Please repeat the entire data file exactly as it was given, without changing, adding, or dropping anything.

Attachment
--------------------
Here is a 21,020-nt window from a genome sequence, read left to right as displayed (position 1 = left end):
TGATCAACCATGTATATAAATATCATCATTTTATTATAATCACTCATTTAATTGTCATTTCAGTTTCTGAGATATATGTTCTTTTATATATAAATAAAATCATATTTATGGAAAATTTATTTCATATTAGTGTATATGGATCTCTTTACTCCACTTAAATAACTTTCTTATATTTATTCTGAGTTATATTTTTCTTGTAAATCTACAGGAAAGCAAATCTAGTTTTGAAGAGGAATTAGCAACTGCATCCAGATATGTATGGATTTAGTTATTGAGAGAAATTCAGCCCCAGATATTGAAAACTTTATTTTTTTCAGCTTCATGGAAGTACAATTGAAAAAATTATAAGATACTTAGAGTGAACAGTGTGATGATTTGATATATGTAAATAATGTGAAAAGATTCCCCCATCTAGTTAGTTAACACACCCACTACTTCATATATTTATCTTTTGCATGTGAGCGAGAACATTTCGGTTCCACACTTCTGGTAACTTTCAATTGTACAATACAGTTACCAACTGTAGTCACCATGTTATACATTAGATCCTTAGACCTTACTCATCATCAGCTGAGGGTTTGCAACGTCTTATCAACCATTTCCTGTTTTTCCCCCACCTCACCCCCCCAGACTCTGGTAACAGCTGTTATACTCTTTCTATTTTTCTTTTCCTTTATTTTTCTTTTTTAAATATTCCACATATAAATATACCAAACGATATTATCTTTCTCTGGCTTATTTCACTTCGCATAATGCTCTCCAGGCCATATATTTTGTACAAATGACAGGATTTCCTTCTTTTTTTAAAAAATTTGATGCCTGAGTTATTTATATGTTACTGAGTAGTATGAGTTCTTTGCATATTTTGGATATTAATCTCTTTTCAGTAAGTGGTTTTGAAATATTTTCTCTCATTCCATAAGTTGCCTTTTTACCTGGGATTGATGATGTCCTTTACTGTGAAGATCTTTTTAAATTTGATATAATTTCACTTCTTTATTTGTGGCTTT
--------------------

Here is a 21,020-nt window from a genome sequence, read left to right as displayed (position 1 = left end):
TGATCAACCATGTATATAAATATCATCATTTTATTATAATCACTCATTTAATTGTCATTTCAGTTTCTGAGATATATGTTCTTTTATATATAAATAAAATCATATTTATGGAAAATTTATTTCATATTAGTGTATATGGATCTCTTTACTCCACTTAAATAACTTTCTTATATTTATTCTGAGTTATATTTTTCTTGTAAATCTACAGGAAAGCAAATCTAGTTTTGAAGAGGAATTAGCAACTGCATCCAGATATGTATGGATTTAGTTATTGAGAGAAATTCAGCCCCAGATATTGAAAACTTTATTTTTTTCAGCTTCATGGAAGTACAATTGAAAAAATTATAAGATACTTAGAGTGAACAGTGTGATGATTTGATATATGTAAATAATGTGAAAAGATTCCCCCATCTAGTTAGTTAACACACCCACTACTTCATATATTTATCTTTTGCATGTGAGCGAGAACATTTCGGTTCCACACTTCTGGTAACTTTCAATTGTACAATACAGTTACCAACTGTAGTCACCATGTTATACATTAGATCCTTAGACCTTACTCATCATCAGCTGAGGGTTTGCAACGTCTTATCAACCATTTCCTGTTTTTCCCCCACCTCACCCCCCCAGACTCTGGTAACAGCTGTTATACTCTTTCTATTTTTCTTTTCCTTTATTTTTCTTTTTTAAATATTCCACATATAAATATACCAAACGATATTATCTTTCTCTGGCTTATTTCACTTCGCATAATGCTCTCCAGGCCATATATTTTGTACAAATGACAGGATTTCCTTCTTTTTTTAAAAAATTTGATGCCTGAGTTATTTATATGTTACTGAGTAGTATGAGTTCTTTGCATATTTTGGATATTAATCTCTTTTCAGTAAGTGGTTTTGAAATATTTTCTCTCATTCCATAAGTTGCCTTTTTACCTGGGATTGATGATGTCCTTTACTGTGAAGATCTTTTTAAATTTGATATAATTTCACTTCTTTATTTGTGGCTTT